With the same council, we have worked to include mental health crisis line numbers in all student IDs. We’re proud to note that a significant portion of student IDs, over 30,000, now include these hotline numbers as a direct resource for student use.
Our chapter has worked consistently with student government leaders over the past year. This collaboration has been an important point in serving the student body of one of the largest universities in the country.
Crisis can and will happen. Reducing the culture around mental health should prioritize harm reduction and suicide prevention, with both teachers and students involved in education and training.
Providing us with a special position to provide advice and assistance for mental health law, we reserve a seat in the Disabled Caucus. Through that caucus, we have sponsored the creation of a Community Response Team, to address issues such as mental health crises and drug overdoses, and to recognize May as Mental Health Month.
We’ve also been able to create an announcement recognizing the third week of April as Stress Less Week®, an official Active Minds initiative designed to educate people about stress and anxiety and to create supportive mental health communities; This year, the proclamation was reprinted and signed by the Mayor of Orlando.
While these are great steps, action cannot stop here. Crisis can and will happen. Reducing the culture around mental health should prioritize harm reduction and suicide prevention, with both teachers and students involved in education and training. As a chapter, we refer to VAR®, or Validate-Appreciate-Reference, Active Minds Conversation Tool, training for student organizations to help us all learn how to listen and respond to everyday conversations on mental health.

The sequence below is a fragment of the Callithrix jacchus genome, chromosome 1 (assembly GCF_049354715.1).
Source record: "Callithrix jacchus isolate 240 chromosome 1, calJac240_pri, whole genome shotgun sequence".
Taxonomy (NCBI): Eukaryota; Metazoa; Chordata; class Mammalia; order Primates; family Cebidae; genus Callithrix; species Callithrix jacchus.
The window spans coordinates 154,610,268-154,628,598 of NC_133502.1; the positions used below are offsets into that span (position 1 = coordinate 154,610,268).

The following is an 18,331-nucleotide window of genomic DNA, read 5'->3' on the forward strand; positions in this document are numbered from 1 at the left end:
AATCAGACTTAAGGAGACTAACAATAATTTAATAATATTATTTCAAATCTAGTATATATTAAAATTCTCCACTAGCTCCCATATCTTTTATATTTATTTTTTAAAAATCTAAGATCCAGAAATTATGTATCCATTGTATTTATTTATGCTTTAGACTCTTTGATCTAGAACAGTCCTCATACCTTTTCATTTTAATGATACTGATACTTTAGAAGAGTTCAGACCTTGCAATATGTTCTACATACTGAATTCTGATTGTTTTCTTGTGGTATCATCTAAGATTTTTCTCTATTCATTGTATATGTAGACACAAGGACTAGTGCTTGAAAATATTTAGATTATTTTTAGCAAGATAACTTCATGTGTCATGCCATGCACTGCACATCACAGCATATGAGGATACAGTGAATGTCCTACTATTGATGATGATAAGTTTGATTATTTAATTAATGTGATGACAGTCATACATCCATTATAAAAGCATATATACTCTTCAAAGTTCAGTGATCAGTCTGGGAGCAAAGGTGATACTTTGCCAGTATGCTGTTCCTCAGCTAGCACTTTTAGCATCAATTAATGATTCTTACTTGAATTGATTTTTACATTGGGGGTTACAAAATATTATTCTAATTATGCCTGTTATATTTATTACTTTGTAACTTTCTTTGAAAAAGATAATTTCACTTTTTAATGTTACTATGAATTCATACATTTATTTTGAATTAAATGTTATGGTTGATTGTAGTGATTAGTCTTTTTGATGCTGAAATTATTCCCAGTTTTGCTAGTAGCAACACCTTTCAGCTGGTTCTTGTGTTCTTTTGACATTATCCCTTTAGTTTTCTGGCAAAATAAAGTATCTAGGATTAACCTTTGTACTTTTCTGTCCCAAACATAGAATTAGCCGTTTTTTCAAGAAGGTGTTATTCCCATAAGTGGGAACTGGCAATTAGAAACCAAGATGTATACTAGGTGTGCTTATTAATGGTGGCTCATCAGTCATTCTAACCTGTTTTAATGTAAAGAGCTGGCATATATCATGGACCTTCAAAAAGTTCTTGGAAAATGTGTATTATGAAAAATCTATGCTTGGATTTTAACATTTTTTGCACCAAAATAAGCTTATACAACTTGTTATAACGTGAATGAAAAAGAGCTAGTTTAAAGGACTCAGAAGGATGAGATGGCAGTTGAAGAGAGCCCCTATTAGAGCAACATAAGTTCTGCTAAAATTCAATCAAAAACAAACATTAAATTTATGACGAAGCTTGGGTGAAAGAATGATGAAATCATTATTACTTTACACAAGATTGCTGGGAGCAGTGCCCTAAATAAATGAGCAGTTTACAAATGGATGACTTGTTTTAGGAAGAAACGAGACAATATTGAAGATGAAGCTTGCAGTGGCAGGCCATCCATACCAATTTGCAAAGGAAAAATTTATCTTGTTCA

We are also working on various campaigns to reduce the damage — in particular, we advocate for the provision of mental health first aid training and the development of risk-management training modules for student leaders, as well as the expansion of counseling on campus. Personnel and wellness programs for the community. We engage ourselves in research to determine how suicide prevention can be addressed at different stages of development.
The change of culture around mental health happens through small, meaningful steps. This is best reflected in our chapters through the positive feedback we get only by tables outside our student union, with small activities that involve students who like to stop and say hello.
Our general body meetings are another example, as they are simply a place for open conversation and communication.
I encourage professors and administrators to engage with student advocates and engage in this important cause. Small steps taken by staff and faculty – such as “How are you?” Checking in with students with questions like this or “Are you okay?” – can be incredibly profound and help nurture a culture that is more conducive to mental health and creates a bold space on our campus for students to grow.